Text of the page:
Ramón Chíes

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Ramón Chíes y Gómez de Riofranco (13 October 1845 - 1893)[1] was a Spanish journalist, editor, and political activist. Best known for his support for anti-clerical and republican positions, Chíes was an early proponent of Spanish Freethought as well as an advocate of the right to vote and the eight-hour working day.


Chíes was born in the municipality of Medina de Pomar, Burgos in 1846, and studied the sciences, philosophy, and law in Santander and Madrid before selecting journalism as his professional focus. Following the success of the Glorious Revolution in 1868, Chíes took part in the formation of the Federal Republican Party the same year.[2]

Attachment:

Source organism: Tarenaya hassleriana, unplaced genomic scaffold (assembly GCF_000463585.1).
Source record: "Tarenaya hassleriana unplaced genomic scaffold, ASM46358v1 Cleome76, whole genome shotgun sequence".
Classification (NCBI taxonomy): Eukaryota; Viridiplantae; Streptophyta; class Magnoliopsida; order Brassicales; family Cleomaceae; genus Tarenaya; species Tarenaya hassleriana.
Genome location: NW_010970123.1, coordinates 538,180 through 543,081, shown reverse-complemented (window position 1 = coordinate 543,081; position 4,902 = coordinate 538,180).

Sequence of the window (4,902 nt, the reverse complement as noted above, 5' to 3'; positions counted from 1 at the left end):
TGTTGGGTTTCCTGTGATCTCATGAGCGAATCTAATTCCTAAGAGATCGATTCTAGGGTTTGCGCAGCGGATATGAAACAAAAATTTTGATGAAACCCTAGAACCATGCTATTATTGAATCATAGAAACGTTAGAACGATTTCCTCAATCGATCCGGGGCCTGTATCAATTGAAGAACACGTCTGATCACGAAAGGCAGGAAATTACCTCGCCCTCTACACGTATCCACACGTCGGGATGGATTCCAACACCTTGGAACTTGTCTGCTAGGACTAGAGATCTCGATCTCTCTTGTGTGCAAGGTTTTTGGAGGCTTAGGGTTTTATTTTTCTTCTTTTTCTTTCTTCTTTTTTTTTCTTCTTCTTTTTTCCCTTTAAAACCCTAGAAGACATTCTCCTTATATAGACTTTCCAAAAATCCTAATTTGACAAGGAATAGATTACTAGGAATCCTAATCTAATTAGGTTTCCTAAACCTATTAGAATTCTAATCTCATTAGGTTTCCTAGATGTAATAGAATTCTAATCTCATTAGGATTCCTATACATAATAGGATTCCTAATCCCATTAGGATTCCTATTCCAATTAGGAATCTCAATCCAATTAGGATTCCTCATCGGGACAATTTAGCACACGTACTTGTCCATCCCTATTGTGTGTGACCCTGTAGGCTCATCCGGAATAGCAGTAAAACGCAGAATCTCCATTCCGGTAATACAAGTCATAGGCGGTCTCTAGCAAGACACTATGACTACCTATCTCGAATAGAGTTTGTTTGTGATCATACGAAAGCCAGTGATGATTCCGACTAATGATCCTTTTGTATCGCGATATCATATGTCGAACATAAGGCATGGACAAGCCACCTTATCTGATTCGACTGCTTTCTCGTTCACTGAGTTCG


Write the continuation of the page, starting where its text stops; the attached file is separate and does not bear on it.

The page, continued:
Chíes was the editor of El voto nacional (The National Vote) and founded the weekly Las dominicales del Libre Pensamiento (The Sundays of Freethought) with Fernando Lozano in 1882. As editor of the Dominicales, Chíes was prosecuted for blasphemy and condemned to six months' imprisonment and a heavy fine, but was acquitted on appeal after a significant effort to reverse the ruling.[3]

Shortly before his death in 1893, Chíes was elected a member of the council of the municipality of Madrid; in this capacity he proceeded to advocate that the Spanish workers be granted the eight-hour day.


  1. ^ Date of birth is given as 13 Oct 1845 here in the Biographical Dictionary of Modern Rationalists but the entry does not give a date of death even though the book was published in 1920.
  2. ^ Serrano Alonso, Javier (2000). Literatura modernista y tiempo del 98. Santiago de Compostela: Univ. Santiago de Compostela. p. 378, n4. ISBN 84-8121-853-7, ISBN 978-84-8121-853-4. (in Spanish)
  3. ^ Malbran, F. (1890). "The Rise and Progress of Freethought in Spain". The Freethinker Vol. 10, No. 15, pp. 177-179.